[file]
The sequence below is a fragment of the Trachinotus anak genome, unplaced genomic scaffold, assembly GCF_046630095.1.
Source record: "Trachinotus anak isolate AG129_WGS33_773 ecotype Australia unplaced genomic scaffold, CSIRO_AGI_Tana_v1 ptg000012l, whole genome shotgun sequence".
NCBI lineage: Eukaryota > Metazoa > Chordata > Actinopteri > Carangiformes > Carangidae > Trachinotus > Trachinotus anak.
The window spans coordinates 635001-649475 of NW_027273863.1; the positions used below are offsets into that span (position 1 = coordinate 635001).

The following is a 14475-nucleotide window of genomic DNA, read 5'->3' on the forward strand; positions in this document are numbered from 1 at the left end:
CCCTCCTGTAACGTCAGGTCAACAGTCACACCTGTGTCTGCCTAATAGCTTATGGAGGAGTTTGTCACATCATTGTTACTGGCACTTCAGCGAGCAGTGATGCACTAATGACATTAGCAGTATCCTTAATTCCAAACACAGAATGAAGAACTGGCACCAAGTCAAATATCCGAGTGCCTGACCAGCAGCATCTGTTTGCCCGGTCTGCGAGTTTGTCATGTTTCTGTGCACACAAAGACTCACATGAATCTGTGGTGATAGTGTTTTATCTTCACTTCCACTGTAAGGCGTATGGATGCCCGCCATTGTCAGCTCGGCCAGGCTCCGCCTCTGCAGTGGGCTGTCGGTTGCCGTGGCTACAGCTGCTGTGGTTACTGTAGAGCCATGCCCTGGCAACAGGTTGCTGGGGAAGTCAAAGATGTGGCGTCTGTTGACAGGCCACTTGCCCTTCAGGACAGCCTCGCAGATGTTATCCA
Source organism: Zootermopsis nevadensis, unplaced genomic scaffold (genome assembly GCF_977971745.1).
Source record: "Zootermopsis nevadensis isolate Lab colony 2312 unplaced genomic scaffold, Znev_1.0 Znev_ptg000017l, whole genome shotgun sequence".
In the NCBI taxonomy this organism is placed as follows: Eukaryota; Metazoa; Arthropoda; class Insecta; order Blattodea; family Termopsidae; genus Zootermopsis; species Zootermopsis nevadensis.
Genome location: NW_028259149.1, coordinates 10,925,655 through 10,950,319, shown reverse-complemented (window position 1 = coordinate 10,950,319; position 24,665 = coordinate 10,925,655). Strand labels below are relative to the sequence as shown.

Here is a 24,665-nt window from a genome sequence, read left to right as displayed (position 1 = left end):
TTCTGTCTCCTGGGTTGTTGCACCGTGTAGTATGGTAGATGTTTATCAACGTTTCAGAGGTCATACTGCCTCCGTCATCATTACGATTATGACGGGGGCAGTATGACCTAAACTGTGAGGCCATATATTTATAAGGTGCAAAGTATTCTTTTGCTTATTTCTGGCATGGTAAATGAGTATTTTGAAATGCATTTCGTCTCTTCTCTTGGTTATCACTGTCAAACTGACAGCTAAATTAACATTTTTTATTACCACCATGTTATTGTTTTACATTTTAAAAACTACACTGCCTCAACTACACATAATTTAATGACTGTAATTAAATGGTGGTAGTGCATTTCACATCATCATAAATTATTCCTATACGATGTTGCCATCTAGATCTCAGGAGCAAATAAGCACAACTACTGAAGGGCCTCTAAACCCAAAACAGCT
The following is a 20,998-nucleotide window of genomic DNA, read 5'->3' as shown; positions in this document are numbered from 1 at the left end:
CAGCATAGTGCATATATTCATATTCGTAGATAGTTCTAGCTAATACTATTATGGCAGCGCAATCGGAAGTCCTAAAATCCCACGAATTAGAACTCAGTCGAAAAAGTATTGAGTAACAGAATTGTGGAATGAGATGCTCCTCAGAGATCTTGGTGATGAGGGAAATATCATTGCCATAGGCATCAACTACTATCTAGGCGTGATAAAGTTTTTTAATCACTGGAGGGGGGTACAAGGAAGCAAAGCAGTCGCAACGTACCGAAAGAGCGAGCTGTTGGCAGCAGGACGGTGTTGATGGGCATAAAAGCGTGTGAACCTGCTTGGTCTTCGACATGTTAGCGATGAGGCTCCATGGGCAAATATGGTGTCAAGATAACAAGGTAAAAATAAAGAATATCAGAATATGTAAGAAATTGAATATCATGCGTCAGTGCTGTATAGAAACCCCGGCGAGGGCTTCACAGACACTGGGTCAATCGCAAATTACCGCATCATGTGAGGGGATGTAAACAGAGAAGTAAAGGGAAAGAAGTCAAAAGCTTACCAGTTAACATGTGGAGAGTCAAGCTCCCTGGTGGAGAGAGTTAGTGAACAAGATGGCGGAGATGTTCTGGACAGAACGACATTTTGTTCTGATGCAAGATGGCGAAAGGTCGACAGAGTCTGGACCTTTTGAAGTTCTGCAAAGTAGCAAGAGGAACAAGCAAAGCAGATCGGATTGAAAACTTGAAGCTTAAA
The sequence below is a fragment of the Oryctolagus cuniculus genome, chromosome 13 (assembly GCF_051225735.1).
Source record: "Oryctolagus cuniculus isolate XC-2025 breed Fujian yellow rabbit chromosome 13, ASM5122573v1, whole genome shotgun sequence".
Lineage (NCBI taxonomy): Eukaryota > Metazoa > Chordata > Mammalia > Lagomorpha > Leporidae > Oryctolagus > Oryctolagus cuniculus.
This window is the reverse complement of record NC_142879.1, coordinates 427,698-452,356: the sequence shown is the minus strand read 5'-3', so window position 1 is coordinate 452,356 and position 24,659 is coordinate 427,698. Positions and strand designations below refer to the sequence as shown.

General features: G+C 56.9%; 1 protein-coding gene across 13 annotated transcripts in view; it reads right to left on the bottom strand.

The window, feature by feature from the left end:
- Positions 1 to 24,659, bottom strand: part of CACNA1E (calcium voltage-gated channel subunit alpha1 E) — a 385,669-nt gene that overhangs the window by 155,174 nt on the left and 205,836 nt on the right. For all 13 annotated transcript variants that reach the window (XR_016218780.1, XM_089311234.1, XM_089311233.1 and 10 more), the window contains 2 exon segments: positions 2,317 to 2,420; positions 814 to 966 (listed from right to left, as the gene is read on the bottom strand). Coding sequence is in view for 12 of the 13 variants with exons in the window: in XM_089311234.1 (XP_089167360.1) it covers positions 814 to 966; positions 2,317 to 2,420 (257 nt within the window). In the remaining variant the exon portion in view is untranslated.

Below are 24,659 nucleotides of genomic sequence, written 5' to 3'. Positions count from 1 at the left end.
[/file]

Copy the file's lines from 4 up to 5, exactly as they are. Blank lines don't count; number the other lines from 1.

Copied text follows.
The window spans coordinates 635001-649475 of NW_027273863.1; the positions used below are offsets into that span (position 1 = coordinate 635001).

The following is a 14475-nucleotide window of genomic DNA, read 5'->3' on the forward strand; positions in this document are numbered from 1 at the left end: